No. 2/May 5, 2021

Modified Growing Degree Days (Base 50⁰ F, March 1 through May 2)
Insect development is temperature dependent. We can use degree days to help predict insect emergence and activity. Home, Yard, and Garden readers can use the links below with the degree day accumulations above to determine what insect pests could be active in their area.

Phenology and Insect Management
Have you ever heard sayings such as "plant corn when oak leaves are the size of squirrels ear" or "apply crabgrass preventer when forsythia are blooming"? Sounds like old folk-lore but actually there is a science behind these statements. Phenology is the study of periodic plant and animal life cycle events and how they relate to seasonal/environmental changes. Rather than planning annual gardening tasks solely by the calendar, scientists have found correlations between temperatures and certain events by observing such things as bird migration, plant budding, flowering and fruiting and insect activities. American Indians observed nature and determined that soil was warm enough to prevent corn seeds from rotting at the same time oak leaves were emerging in the spring. Unknowingly they were using a phenological indicator. Oak leaves were a visual cue that told them it's time to plant corn.

Boxwood Leafminer
Boxwood leafminer (Monarthropalpus flavus) is a tiny midge that can harm boxwoods in its larval stage. The adults emerge in the spring around the time weigela is in bloom. Females lay eggs under the surface of a leaf and larvae feed on the tissue within the leaf. Larval feeding causes a raised green blister that can be seen on the leaf’s surface. The blister may become discolored or flake off later in the season. The leafminers overwinter within the leaves as larvae. They have one generation per year in Illinois.

Getting to Know Common Wasps
Throughout the summer you may encounter many different types of wasps. These wasps can look similar at first glance, but they often have very different natural histories and behaviors. While one wasp species might be aggressive and sting, another may be more interested in the food you’re serving at your family picnic or the juicy spiders in your garden. The following descriptions are intended to help landscape professionals and gardeners identify a few common wasps and determine whether they are problematic, neutral or beneficial in your shared space.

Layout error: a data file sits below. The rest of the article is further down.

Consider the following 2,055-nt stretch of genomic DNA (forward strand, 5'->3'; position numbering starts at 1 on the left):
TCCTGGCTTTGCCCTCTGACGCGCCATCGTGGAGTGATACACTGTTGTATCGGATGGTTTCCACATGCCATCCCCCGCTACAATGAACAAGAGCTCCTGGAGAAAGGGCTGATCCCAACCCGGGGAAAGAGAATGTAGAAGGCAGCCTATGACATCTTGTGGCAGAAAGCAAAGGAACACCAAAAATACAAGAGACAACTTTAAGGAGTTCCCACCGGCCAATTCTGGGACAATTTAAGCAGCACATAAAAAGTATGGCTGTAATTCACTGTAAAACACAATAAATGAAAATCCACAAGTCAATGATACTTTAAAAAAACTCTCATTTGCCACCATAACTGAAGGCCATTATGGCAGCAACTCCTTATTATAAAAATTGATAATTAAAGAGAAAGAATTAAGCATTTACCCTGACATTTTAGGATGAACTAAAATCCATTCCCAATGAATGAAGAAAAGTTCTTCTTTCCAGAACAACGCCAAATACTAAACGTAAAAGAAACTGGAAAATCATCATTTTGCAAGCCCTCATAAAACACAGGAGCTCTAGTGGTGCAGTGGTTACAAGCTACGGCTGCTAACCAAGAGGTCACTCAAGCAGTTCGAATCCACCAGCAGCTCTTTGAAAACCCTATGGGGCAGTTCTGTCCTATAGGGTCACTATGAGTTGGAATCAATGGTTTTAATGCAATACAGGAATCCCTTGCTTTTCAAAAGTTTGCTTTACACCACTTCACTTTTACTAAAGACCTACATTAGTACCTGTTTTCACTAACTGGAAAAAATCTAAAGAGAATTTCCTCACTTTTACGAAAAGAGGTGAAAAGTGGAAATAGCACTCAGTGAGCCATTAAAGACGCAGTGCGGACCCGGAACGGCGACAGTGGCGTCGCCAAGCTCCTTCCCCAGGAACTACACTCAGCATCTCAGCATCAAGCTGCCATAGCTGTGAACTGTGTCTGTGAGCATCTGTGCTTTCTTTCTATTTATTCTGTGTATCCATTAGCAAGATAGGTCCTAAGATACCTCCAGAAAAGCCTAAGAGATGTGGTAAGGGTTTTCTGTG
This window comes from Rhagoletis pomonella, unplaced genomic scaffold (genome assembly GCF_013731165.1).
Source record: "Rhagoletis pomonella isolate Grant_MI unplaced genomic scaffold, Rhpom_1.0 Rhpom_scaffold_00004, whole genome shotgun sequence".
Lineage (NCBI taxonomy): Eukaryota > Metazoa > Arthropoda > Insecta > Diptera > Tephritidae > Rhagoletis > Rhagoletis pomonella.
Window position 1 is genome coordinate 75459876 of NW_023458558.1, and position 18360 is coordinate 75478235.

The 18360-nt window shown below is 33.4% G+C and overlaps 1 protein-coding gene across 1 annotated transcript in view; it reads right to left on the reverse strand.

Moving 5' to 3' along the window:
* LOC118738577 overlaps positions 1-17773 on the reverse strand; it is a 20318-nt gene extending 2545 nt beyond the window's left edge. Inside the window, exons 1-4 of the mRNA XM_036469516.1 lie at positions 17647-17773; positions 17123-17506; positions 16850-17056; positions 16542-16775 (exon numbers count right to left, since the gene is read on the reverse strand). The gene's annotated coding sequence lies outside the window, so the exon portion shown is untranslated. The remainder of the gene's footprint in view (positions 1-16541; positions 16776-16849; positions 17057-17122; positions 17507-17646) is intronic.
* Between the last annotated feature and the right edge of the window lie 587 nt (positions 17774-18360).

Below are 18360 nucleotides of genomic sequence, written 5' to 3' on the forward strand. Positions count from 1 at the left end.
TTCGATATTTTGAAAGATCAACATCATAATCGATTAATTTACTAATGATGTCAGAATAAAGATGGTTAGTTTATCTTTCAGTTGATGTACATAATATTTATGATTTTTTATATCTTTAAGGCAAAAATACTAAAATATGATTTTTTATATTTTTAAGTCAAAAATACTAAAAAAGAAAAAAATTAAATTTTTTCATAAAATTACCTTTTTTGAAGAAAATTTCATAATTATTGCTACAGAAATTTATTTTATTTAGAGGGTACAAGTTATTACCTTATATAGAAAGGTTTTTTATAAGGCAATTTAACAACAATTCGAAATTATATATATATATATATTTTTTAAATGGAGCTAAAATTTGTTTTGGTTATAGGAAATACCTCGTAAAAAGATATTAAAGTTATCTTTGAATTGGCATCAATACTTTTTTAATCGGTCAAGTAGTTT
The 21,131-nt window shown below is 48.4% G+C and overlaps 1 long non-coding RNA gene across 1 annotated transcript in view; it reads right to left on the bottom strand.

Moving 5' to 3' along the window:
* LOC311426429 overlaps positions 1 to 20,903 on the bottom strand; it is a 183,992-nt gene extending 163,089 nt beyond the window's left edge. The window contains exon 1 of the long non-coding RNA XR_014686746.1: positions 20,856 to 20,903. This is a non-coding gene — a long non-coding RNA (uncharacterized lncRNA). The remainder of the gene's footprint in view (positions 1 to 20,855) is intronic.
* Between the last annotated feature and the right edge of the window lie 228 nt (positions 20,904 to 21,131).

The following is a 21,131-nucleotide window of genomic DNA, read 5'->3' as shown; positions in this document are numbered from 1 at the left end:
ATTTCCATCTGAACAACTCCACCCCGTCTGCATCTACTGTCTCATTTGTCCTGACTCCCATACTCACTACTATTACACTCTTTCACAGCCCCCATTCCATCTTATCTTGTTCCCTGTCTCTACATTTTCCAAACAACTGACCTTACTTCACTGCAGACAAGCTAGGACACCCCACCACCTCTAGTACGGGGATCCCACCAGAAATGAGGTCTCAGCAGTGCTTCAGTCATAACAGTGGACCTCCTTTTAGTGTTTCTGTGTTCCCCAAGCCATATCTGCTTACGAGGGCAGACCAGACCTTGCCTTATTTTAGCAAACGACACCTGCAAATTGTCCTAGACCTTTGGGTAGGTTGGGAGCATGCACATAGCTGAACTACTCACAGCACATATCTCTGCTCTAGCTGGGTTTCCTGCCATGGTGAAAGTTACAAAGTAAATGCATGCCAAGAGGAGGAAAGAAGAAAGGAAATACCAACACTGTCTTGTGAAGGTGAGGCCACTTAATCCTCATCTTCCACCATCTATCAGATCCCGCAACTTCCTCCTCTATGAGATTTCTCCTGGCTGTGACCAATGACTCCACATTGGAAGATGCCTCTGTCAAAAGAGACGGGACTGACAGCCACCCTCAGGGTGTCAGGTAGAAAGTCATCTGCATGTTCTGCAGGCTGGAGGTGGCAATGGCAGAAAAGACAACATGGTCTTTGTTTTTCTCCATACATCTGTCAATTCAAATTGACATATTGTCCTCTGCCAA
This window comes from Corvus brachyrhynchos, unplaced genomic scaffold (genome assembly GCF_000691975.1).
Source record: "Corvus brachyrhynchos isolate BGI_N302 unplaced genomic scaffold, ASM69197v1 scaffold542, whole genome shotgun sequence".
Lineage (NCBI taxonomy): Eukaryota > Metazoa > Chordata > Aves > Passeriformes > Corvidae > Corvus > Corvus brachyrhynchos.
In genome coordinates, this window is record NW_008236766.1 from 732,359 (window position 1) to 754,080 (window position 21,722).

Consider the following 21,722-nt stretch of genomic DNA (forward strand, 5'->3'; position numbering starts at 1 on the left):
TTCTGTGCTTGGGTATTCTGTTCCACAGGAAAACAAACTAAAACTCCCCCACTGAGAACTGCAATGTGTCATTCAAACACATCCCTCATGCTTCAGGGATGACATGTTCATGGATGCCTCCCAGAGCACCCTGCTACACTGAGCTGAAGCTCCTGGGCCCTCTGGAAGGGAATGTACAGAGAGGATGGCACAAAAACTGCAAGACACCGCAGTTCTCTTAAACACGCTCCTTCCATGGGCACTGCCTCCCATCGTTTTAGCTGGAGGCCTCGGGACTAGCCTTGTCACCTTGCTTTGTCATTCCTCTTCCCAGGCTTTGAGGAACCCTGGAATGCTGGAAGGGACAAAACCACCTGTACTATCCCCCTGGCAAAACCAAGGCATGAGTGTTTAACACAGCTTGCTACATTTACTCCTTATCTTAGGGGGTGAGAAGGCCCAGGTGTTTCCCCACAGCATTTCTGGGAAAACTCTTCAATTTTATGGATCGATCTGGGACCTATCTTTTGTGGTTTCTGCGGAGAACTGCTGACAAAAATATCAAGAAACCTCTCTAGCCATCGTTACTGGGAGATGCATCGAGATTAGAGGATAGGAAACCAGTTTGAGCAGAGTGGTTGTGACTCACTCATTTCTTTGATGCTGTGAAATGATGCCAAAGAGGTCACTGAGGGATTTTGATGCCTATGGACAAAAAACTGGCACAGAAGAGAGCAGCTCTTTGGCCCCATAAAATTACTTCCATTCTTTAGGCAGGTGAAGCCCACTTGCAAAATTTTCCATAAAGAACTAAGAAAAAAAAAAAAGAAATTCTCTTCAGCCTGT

Purple Weed Blooms Abound
It’s been a great spring for the color purple. The redbud trees are in full bloom and looking glorious in the central part of the state now. But for several weeks, the ground has been purple as well due to a few cool-season weeds that seem to be enjoying the mostly moderate temperatures we’ve been having. The landscape colors have been striking. Of course, pollinators appreciate these early season blooms too! I’ve recently witnessed some confusion surrounding the identification of the following weeds, so a little review could be useful.

Mayapple Rust
You probably won't find mayapple (Podophyllum peltatum) in a typical landscape. However, this herbaceous perennial is common in many woodland areas. The plant emerges in early spring to capture sunlight before trees canopies above produce leaves and shade. Mayapple then senesces and goes dormant by mid-summer. I recently encountered numerous mayapple colonies, with their unmistakable umbrella-like leaves, while walking through my neighbor's wooded lot.

Jumping Worm Update
Jumping worms were first identified in Illinois in 2015. These invasive earthworms have been confirmed in several counties across the state, and observations suggest eggs can overwinter in warmer parts of the state. Jumping worms are native to East Asia. They have been sold in the United States as bait under the names crazy worm, Alabama jumper, and snake worm. The worm has characteristic coloration and behavior. Adult worms are approximately the same size as other naturalized earthworms, but are much darker. Most of the body is dark gray or brown, with a milky white or light gray band of tissue (the clitellum) circling the body. The clitellum is smooth, compared to other species where the clitellum is raised compared to the body. When disturbed, jumping worms become very active, wriggling and thrashing vigorously.

Easter Lily Care
If you were gifted an Easter lily (Lilium longiflorum) in April, you might be wondering what you do with it after it blooms. Often, they are tossed into the trash as a one-hit-wonder, but these lilies have the potential to bloom again in the summer or the late fall, providing the plant and weather cooperates.